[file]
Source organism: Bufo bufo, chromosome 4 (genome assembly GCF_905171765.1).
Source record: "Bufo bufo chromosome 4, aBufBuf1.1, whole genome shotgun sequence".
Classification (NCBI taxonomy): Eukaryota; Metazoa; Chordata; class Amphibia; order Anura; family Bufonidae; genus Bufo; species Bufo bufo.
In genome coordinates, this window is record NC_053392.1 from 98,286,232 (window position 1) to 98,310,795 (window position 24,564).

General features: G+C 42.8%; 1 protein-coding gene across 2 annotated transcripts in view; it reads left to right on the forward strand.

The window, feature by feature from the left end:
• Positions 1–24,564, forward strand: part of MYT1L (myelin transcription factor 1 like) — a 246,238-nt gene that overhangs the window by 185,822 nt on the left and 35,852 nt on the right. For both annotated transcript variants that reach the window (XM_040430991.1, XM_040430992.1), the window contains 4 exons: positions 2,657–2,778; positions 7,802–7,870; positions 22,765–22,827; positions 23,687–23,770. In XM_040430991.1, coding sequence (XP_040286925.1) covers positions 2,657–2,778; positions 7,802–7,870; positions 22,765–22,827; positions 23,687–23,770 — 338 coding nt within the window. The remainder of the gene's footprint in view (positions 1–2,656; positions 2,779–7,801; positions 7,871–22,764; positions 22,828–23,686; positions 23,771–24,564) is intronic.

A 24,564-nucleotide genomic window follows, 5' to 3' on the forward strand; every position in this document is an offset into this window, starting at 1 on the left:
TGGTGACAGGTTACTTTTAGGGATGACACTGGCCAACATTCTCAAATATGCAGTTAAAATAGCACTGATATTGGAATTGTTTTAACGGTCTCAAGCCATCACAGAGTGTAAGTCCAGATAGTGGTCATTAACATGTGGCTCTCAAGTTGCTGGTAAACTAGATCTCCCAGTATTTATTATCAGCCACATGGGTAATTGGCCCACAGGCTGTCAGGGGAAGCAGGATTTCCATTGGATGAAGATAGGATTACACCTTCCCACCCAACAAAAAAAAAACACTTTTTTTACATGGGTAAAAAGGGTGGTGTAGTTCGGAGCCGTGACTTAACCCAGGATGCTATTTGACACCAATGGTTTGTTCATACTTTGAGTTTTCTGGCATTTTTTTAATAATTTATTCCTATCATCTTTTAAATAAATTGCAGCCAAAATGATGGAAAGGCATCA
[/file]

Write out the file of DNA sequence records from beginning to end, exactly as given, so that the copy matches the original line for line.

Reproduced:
Source organism: Bufo bufo, chromosome 4 (genome assembly GCF_905171765.1).
Source record: "Bufo bufo chromosome 4, aBufBuf1.1, whole genome shotgun sequence".
Classification (NCBI taxonomy): Eukaryota; Metazoa; Chordata; class Amphibia; order Anura; family Bufonidae; genus Bufo; species Bufo bufo.
In genome coordinates, this window is record NC_053392.1 from 98,286,232 (window position 1) to 98,310,795 (window position 24,564).

General features: G+C 42.8%; 1 protein-coding gene across 2 annotated transcripts in view; it reads left to right on the forward strand.

The window, feature by feature from the left end:
• Positions 1–24,564, forward strand: part of MYT1L (myelin transcription factor 1 like) — a 246,238-nt gene that overhangs the window by 185,822 nt on the left and 35,852 nt on the right. For both annotated transcript variants that reach the window (XM_040430991.1, XM_040430992.1), the window contains 4 exons: positions 2,657–2,778; positions 7,802–7,870; positions 22,765–22,827; positions 23,687–23,770. In XM_040430991.1, coding sequence (XP_040286925.1) covers positions 2,657–2,778; positions 7,802–7,870; positions 22,765–22,827; positions 23,687–23,770 — 338 coding nt within the window. The remainder of the gene's footprint in view (positions 1–2,656; positions 2,779–7,801; positions 7,871–22,764; positions 22,828–23,686; positions 23,771–24,564) is intronic.

A 24,564-nucleotide genomic window follows, 5' to 3' on the forward strand; every position in this document is an offset into this window, starting at 1 on the left:
TGGTGACAGGTTACTTTTAGGGATGACACTGGCCAACATTCTCAAATATGCAGTTAAAATAGCACTGATATTGGAATTGTTTTAACGGTCTCAAGCCATCACAGAGTGTAAGTCCAGATAGTGGTCATTAACATGTGGCTCTCAAGTTGCTGGTAAACTAGATCTCCCAGTATTTATTATCAGCCACATGGGTAATTGGCCCACAGGCTGTCAGGGGAAGCAGGATTTCCATTGGATGAAGATAGGATTACACCTTCCCACCCAACAAAAAAAAAACACTTTTTTTACATGGGTAAAAAGGGTGGTGTAGTTCGGAGCCGTGACTTAACCCAGGATGCTATTTGACACCAATGGTTTGTTCATACTTTGAGTTTTCTGGCATTTTTTTAATAATTTATTCCTATCATCTTTTAAATAAATTGCAGCCAAAATGATGGAAAGGCATCA